A standard for LCE audits should also make it more efficient to audit LCEs. “We face a looming crisis of LCE audit availability and this is an achievable and potentially effective way of heading that off,” says Boulton. “It’s in the public interest that we do what we can to support the market for smaller audits. It’s time for the standard-setters to step up and exercise global leadership.”
ICAEW’s Managing Director of Reputation and Influence, Iain Wright, says: “The audit product provides assurance for third parties such as credit agencies and providers of finance. Without such assurance, less complex entities may find the opportunities to grow and innovate choked off.”
Wright adds: “It’s in the interests of the entire global economic ecosystem, in the context of a post-pandemic push for recovery, that a suitable and relevant standard be made available as soon as possible, to facilitate both audits and opportunities for growth.”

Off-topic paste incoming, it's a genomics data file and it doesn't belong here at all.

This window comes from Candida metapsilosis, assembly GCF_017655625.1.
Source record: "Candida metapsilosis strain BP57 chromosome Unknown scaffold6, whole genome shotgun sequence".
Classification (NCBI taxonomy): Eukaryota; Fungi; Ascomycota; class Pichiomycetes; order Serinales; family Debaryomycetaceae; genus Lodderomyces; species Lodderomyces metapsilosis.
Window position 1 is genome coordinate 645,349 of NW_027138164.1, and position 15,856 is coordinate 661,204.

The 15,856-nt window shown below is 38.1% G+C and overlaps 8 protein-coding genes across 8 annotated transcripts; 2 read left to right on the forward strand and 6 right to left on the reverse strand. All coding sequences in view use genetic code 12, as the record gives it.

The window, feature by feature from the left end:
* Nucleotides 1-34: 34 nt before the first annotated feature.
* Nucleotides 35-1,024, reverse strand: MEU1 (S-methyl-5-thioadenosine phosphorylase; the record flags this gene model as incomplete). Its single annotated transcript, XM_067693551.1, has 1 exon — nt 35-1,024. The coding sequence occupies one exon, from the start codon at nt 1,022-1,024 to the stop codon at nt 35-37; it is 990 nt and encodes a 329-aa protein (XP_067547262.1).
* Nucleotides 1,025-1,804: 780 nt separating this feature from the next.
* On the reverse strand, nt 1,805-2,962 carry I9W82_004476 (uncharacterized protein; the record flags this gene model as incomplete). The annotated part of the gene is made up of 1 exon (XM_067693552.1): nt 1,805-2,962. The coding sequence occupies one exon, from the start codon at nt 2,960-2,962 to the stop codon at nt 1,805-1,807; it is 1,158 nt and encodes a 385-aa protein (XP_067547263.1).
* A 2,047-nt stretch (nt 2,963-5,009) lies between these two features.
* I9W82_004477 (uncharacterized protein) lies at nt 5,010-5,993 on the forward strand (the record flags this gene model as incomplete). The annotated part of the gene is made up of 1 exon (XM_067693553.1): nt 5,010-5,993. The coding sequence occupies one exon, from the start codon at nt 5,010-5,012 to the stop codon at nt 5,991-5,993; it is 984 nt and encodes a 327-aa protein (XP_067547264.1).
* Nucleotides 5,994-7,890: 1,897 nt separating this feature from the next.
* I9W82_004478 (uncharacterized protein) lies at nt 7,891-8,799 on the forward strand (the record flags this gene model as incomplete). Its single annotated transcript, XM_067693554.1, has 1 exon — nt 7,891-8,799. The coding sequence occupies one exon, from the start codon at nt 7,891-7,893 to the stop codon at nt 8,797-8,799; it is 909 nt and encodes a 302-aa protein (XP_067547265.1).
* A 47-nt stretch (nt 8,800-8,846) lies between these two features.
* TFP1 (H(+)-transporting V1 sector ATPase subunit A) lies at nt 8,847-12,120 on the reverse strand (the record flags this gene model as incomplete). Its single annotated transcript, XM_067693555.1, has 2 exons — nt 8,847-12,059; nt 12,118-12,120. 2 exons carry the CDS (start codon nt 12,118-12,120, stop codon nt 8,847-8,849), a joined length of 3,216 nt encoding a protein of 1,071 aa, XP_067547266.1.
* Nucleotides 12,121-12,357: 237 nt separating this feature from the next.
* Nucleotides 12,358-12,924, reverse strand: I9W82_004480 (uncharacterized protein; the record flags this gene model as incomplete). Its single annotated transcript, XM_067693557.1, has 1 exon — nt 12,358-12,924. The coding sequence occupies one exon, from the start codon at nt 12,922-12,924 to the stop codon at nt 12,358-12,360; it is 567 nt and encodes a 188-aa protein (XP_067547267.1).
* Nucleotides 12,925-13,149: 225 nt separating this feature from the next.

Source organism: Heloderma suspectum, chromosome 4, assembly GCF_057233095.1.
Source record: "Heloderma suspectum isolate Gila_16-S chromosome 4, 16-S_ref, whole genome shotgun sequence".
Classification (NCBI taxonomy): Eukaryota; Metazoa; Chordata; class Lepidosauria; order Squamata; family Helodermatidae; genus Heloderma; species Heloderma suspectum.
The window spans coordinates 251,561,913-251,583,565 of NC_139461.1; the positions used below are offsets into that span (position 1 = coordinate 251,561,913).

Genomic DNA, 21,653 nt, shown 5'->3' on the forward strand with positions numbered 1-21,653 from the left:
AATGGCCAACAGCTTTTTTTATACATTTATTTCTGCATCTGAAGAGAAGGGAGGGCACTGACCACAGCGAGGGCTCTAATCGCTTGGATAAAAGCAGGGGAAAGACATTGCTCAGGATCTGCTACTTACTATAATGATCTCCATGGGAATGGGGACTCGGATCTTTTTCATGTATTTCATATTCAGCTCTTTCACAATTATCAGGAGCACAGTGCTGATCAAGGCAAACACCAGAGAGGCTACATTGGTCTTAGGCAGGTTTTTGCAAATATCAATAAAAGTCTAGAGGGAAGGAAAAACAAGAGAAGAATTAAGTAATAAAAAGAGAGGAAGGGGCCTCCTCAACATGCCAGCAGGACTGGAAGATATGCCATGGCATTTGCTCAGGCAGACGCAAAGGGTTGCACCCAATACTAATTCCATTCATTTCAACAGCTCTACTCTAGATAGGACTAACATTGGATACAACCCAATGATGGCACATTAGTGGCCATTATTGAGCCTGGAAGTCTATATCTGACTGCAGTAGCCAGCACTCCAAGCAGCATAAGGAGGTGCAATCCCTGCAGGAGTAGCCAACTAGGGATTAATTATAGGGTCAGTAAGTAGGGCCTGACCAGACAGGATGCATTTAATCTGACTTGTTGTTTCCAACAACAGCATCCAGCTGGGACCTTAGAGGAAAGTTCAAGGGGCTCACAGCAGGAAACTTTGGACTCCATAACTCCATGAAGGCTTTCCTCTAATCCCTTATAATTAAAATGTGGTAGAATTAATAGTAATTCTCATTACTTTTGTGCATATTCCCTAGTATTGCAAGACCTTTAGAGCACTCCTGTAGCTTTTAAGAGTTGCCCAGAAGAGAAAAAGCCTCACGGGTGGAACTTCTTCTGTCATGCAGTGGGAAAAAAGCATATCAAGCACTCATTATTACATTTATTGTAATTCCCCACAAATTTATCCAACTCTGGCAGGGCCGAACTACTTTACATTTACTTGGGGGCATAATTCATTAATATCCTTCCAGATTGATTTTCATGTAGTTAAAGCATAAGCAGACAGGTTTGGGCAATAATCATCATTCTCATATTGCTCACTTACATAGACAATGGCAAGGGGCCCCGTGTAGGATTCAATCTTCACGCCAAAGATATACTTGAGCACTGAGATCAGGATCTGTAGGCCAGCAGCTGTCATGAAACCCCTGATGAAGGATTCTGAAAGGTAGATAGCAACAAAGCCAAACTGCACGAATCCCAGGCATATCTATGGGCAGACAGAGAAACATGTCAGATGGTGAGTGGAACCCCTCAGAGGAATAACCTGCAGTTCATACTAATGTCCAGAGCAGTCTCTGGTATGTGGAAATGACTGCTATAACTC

LCE auditing standard: past, present and perhaps
The audit profession has seen both the length and complexity of International Standards on Auditing (ISAs) grow over the past 30 years. This reflects globalisation, increasing sophistication in auditing practices, and massive growth in the complexity of larger entities and global groups. But for smaller LCEs, the increasing length and complexity of the ISAs have brought disproportionate increases in audit work and bureaucracy.
There is no magic bullet solution – and various approaches have been tried. Standard-setters have attempted to make ISAs more scalable and some countries have developed their own LCE auditing standards. Both approaches faced mixed receptions, as did the notion of rewriting existing ISAs to address the needs of both LCEs and large listed entities. The IAASB’s draft standard seeks to respond to these issues, is proportionate to the typical nature and circumstance of an LCE audit, and it offers a global solution.
The next steps